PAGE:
Mosquitoes have a four-stage life cycle: egg, larva, pupa and adult. Only female mosquitoes need a blood meal, which they require to develop their eggs. Both males and females feed on nectar for their energy source. During its life, a female mosquito may take two or three blood meals and develop several hundred eggs each time. Mosquitoes can live four to eight weeks. All female mosquitoes lay eggs in or around water. Some species leave their eggs in spots that will flood later, such as mud at the edge of a drying pond, while others lay them in tree holes that flood in rains. The eggs hatch into larvae. At the water surface, the larva changes to a pupa before emerging as an adult mosquito. The entire life cycle can be completed in less than 10 days if the temperature is favourable. Most mosquito species survive the winter as dormant fertilized eggs. However, the mosquito species of concern with respect to the spread of West Nile virus is Culex pipiens. Culex species are thought to be the primary bridging vector in the transfer of West Nile virus from infected birds to humans and horses. A fertilized Culex female can survive over winter in sheltered places such as animal burrows, cellars and sewers, emerging in the spring to take a blood meal prior to laying her eggs.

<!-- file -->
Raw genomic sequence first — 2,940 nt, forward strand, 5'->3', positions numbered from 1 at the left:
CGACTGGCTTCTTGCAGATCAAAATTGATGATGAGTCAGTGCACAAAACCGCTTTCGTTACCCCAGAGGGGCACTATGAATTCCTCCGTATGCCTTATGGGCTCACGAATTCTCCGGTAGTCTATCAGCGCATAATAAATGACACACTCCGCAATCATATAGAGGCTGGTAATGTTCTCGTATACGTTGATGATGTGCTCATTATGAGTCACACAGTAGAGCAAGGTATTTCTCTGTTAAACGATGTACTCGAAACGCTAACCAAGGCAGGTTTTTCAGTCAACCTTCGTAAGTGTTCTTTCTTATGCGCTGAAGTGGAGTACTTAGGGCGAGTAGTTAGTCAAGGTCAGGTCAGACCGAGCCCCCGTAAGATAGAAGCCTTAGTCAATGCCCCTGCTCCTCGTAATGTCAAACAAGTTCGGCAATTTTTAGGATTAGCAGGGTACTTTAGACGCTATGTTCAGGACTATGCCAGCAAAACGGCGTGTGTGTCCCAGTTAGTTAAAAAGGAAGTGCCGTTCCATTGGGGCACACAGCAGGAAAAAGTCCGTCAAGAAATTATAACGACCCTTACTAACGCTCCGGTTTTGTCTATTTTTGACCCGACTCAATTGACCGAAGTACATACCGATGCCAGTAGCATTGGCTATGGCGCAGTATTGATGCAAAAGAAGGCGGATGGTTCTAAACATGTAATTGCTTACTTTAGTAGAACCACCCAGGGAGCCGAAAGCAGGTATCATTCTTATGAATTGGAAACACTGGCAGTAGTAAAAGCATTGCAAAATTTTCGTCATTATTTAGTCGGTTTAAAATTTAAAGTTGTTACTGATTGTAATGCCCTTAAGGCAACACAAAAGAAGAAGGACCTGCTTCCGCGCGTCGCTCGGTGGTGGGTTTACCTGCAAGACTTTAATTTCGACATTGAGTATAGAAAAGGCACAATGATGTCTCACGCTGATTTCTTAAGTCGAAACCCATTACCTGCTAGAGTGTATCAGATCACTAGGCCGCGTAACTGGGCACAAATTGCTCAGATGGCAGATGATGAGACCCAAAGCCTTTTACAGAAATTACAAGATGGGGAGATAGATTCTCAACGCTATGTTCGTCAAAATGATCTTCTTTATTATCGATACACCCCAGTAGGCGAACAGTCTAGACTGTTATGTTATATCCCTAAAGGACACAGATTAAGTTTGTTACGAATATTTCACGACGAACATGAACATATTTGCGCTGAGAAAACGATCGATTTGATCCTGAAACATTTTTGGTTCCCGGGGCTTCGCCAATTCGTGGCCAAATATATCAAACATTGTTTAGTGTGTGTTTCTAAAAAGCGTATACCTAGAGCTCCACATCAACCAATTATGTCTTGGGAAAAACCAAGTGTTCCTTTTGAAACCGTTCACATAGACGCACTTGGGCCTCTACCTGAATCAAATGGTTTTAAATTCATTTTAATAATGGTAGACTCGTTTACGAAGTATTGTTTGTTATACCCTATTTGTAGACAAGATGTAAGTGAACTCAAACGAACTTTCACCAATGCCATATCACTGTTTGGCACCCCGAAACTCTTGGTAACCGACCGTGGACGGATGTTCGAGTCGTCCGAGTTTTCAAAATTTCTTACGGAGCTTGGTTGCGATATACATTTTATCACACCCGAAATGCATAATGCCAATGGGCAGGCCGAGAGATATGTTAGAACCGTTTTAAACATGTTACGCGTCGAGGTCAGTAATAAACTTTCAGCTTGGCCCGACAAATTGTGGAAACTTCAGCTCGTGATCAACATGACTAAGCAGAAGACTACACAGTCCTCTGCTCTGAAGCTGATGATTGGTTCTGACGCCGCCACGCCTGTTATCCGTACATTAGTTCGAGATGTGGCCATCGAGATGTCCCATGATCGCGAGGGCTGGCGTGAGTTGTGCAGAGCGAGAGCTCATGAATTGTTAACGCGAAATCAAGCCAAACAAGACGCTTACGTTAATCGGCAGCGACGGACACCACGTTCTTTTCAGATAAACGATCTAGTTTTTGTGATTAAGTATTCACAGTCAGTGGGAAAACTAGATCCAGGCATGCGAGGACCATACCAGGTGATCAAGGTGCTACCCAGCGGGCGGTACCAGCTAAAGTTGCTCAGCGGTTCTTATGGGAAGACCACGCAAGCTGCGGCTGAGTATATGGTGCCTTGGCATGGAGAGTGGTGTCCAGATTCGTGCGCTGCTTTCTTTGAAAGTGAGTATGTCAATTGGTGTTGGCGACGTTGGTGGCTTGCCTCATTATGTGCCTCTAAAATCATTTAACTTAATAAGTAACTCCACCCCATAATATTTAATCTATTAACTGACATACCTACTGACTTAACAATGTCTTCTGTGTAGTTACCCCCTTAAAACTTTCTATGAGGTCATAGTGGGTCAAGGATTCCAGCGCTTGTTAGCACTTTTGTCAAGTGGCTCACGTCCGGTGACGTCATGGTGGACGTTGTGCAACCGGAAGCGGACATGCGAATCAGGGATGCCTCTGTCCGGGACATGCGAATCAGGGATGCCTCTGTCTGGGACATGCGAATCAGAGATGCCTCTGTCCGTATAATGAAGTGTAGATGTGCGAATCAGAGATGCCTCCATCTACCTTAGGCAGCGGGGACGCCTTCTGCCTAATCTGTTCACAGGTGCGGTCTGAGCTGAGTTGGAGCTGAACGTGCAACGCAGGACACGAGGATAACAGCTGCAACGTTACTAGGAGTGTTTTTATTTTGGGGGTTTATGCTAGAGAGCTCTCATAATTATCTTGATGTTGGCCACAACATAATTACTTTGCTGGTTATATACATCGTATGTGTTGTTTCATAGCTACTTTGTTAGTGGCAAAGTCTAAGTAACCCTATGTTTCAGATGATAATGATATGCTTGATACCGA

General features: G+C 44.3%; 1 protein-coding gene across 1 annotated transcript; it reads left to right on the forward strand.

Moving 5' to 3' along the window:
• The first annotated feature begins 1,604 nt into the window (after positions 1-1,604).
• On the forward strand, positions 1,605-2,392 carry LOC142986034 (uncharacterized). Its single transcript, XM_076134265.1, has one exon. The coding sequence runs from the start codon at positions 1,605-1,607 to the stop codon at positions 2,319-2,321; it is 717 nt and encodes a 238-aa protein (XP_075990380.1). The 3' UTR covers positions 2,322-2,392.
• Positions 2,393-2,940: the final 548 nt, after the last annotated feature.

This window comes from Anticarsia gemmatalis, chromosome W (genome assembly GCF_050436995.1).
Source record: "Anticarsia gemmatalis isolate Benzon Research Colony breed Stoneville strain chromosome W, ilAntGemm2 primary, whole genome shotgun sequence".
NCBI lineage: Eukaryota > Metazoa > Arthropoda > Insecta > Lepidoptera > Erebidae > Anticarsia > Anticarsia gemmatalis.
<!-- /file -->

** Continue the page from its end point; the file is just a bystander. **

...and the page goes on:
Culex mosquitoes breed in stagnant water. Therefore, eliminating standing water and thereby reducing the number of mosquito breeding sites is the first line of defence against mosquito bites and West Nile virus. The following methods are used to eliminate standing water:
Taking precautions to protect against mosquito bites is your second line of defence.